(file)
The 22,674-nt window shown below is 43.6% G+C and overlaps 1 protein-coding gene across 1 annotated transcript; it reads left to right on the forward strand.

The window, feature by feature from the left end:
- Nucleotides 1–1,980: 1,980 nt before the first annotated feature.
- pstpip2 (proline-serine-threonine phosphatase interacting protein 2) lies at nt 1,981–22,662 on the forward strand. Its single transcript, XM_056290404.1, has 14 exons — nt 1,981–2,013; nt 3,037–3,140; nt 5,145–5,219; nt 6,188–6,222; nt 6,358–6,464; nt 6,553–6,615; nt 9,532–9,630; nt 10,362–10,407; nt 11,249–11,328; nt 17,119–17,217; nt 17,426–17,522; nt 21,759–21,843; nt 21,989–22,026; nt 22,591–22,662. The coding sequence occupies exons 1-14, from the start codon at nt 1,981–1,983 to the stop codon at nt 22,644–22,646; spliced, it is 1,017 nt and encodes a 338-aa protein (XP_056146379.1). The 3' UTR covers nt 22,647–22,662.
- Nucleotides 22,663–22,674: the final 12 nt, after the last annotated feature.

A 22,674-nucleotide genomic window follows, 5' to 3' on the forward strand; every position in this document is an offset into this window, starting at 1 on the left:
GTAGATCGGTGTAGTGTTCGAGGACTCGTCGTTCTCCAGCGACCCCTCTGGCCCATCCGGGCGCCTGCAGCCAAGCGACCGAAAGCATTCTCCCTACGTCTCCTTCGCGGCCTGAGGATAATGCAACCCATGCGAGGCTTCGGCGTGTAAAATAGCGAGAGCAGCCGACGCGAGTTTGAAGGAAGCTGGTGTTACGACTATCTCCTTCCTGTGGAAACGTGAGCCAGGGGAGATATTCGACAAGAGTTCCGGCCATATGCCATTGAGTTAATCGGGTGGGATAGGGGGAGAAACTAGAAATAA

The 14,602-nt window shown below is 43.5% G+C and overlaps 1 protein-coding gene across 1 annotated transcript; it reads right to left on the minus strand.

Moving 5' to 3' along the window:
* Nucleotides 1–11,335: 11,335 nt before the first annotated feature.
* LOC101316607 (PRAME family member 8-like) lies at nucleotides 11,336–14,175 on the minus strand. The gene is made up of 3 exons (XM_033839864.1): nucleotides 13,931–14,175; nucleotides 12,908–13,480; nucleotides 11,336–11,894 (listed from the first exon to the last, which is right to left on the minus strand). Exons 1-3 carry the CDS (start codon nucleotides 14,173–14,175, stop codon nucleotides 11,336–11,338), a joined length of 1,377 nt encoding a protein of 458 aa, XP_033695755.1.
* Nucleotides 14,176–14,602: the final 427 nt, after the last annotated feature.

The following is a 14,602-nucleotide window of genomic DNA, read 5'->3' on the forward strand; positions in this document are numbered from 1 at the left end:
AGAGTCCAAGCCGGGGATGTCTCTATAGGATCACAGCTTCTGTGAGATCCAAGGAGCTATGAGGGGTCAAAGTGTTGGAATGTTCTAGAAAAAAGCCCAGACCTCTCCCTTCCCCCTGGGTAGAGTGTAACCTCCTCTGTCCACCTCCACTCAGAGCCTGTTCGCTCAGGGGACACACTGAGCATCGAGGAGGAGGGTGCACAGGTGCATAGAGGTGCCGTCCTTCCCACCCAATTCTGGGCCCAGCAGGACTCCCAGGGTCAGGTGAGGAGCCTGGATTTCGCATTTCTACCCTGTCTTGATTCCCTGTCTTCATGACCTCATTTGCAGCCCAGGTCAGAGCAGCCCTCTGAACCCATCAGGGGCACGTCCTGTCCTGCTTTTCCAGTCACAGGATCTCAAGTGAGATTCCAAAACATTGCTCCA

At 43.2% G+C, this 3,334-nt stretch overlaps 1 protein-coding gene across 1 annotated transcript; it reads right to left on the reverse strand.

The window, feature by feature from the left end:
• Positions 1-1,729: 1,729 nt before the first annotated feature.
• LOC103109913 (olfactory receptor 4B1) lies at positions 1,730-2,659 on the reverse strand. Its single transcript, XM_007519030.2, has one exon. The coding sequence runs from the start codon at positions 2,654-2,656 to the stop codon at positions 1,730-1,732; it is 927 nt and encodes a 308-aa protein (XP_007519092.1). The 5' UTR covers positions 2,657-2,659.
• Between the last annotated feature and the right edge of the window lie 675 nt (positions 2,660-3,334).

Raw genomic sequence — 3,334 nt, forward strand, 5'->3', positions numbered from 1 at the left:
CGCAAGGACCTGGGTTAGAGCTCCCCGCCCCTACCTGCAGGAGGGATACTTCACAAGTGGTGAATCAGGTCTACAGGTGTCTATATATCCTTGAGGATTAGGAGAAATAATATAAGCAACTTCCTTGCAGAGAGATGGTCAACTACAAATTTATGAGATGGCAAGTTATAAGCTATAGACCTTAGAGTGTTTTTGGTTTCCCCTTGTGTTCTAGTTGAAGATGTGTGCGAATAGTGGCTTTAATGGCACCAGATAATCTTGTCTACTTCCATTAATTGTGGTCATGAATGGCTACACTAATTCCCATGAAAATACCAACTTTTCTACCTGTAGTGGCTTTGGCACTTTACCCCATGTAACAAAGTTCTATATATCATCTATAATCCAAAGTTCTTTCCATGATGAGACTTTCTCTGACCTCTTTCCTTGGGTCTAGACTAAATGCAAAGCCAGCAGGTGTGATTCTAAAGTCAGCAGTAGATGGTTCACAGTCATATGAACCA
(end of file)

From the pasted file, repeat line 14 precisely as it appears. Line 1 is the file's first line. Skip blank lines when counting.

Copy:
AGAGTCCAAGCCGGGGATGTCTCTATAGGATCACAGCTTCTGTGAGATCCAAGGAGCTATGAGGGGTCAAAGTGTTGGAATGTTCTAGAAAAAAGCCCAGACCTCTCCCTTCCCCCTGGGTAGAGTGTAACCTCCTCTGTCCACCTCCACTCAGAGCCTGTTCGCTCAGGGGACACACTGAGCATCGAGGAGGAGGGTGCACAGGTGCATAGAGGTGCCGTCCTTCCCACCCAATTCTGGGCCCAGCAGGACTCCCAGGGTCAGGTGAGGAGCCTGGATTTCGCATTTCTACCCTGTCTTGATTCCCTGTCTTCATGACCTCATTTGCAGCCCAGGTCAGAGCAGCCCTCTGAACCCATCAGGGGCACGTCCTGTCCTGCTTTTCCAGTCACAGGATCTCAAGTGAGATTCCAAAACATTGCTCCA